[My spell-checker didn’t know: nutter, Perl, Bakerloo, Piccadilly, blogfodder, signage and insisted on the spelling draughty; who am I to disobey?]


[1]: So, in case you know of someone who might need a numerate and literate non-developer Internet person please give me a bell; I hold a good science degree and a teaching certificate, speak and write French and (obviously) German, have managed web sites, taught English, translated comic books (into German) and worked in an archive in the past, and can also do software localisation and know what a Bash, Perl or Python script is. I’ll put up my CV once I’m more fully happy with one version; it’s been somewhat in flux and hard to pin down lately. In any event, I’m working on putting the more geeky stuff that might serve as a showcase on the top level of this domain, and that’s where it’s going to live.

[2]: It is also surprisingly full of French. Oh, there are French, German, Italian, Eastern European tourists aplenty, but most of the French I hear on the streets is uttered by residents. I’m clearly not the only one seeking her luck over here.

[3]: And I owe the faithful contributors to the Eggcorn forum a huge apology. For a much too long time I’ve only been able to tend to the spam and do a small bit of housekeeping over at the Eggcorn Database. At least all the contributions are searchable and indexed by the search engines. Then there’s my news aggregator, which just doesn’t seem to fall below 5000 unread messages…

Show me your vowels!

L’accent écossais, ou : comment analyser les voyelles quand on a du mal à bien les distinguer à l’oreille nue.

This is a bit of a side-piece to the investigation into the pronunciation of the and a — reduced or unreduced? in which context does which form occur? My previous posts are here and here, Mark Liberman’s principal ones here, here, here and here, and David Beaver chipped in here and here.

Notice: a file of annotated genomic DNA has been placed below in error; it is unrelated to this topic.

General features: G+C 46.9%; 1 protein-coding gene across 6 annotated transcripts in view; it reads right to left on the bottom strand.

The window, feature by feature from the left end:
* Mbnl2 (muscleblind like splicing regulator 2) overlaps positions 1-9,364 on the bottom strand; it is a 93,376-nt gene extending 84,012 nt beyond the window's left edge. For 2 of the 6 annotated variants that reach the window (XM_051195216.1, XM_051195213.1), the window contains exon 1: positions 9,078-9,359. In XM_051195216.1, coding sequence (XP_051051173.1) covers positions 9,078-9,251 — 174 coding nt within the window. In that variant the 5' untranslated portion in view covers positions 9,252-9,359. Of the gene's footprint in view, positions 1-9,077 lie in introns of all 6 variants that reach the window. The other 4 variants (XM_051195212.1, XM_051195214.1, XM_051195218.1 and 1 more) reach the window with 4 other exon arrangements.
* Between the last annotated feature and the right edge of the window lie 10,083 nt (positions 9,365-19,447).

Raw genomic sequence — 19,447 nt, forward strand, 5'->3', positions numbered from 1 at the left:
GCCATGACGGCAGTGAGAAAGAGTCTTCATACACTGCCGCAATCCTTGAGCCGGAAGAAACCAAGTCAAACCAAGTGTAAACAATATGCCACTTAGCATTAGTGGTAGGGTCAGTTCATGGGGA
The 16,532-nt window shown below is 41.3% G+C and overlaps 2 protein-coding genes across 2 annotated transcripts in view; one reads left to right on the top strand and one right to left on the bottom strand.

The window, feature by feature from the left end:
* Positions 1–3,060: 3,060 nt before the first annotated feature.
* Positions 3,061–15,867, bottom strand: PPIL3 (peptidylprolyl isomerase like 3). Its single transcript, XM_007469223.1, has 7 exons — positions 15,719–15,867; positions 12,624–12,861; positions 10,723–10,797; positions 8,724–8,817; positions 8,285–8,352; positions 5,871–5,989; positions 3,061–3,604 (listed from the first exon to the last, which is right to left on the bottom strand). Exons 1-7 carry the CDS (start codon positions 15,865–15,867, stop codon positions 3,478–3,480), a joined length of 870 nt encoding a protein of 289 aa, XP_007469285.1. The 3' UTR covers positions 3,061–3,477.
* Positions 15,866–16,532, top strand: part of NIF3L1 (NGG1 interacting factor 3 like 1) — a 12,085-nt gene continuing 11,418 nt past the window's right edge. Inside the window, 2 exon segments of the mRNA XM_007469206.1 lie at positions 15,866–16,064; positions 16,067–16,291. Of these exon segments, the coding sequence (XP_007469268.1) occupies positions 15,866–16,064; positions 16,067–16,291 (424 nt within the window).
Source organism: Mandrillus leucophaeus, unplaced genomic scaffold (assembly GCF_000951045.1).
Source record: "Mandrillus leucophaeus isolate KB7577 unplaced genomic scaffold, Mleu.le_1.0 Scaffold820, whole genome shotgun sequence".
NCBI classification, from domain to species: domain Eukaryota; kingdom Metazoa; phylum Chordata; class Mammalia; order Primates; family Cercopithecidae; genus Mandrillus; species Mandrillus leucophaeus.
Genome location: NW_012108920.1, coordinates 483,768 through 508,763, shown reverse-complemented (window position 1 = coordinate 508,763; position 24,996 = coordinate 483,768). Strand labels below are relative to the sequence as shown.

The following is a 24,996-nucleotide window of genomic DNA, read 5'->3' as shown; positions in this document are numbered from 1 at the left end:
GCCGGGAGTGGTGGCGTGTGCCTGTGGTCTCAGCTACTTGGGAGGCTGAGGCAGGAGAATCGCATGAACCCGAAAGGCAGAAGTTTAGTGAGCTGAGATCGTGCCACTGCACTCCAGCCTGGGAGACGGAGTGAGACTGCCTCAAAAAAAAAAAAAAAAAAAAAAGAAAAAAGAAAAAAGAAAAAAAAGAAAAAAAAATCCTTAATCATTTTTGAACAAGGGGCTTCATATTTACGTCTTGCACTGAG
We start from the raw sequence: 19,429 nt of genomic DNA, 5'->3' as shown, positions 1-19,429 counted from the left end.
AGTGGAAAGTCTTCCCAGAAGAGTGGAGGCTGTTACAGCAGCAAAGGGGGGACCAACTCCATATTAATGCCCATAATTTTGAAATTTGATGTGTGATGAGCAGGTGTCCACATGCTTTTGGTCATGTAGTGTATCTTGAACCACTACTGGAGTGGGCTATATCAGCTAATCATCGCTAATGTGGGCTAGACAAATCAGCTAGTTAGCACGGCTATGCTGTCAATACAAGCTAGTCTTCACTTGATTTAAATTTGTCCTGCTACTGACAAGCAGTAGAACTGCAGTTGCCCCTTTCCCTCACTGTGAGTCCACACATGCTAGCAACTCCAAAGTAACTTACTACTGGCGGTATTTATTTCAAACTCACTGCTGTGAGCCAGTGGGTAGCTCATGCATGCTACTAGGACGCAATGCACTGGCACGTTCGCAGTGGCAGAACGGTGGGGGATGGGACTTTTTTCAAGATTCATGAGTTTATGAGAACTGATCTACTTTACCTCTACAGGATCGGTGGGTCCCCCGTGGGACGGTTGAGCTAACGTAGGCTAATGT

Looking into when a speaker says [ði] or [ðə], [ɛj] or [ə], or something in the middle, like [ðɛ] isn’t a hard task. You just have to listen to a recording and write down what is said and how, right? Well, yes, if you can indeed hear what’s going on in someone’s speech.

So I was digging up speakers of not-quite-mainstream English accents, and was stumped by Mark Hunter, a Glaswegian who has a podcast on Scottish music. There were two problems with his clips: First, “The Tartan Podcast” is stunningly good, and I was tempted to just listen to the spectacular rock music#[1]. Second, and more seriously, I couldn’t for the hell of it decide when Mark Hunter’s articles were reduced, and when he was employing unreduced vowels.

This is not a problem of understanding what he is saying. Understandability is very much a subjective thing, and indeed I find Mark Hunter’s speech rather euphonious, and much easier to transcribe than others I’ve listened to; for some reason it’s some Californians who require more concentration from me than others — it’s a question of being used to hearing a particular accent.

No, the difficulty came from me not being able to distinguish clearly between his instances of [ðə] and [ðɛ] and [ðʌ]; there’s even a [ði] here and there, along with other vowels, but just by ear it sounded random and all over the place, even before vowels. I was quite unable to tell by ear which of these vowels would have to count as reduced and which as unreduced.

There’s a more technical way of looking at sounds: to plot the principal frequencies in a diagram. With the canonical orientation of the axes of the plot you get a vowel chart — see for example the collection of vowel charts for a number of European languages on the University of Helsinki site: each vowel phoneme of a language occupies its own area of the plot; those along the top are called “high”, those at the bottom “low”; left is “front” and right is “back”.#[2]

Doing this for the vowels of the in a small (3 min) excerpt of Mark Hunter’s speech, we get this:

[ə] is located. But what about the unreduced articles, which are supposed to occur before words starting with a vowel, sound like [ði] and therefore be located in the upper left-hand corner?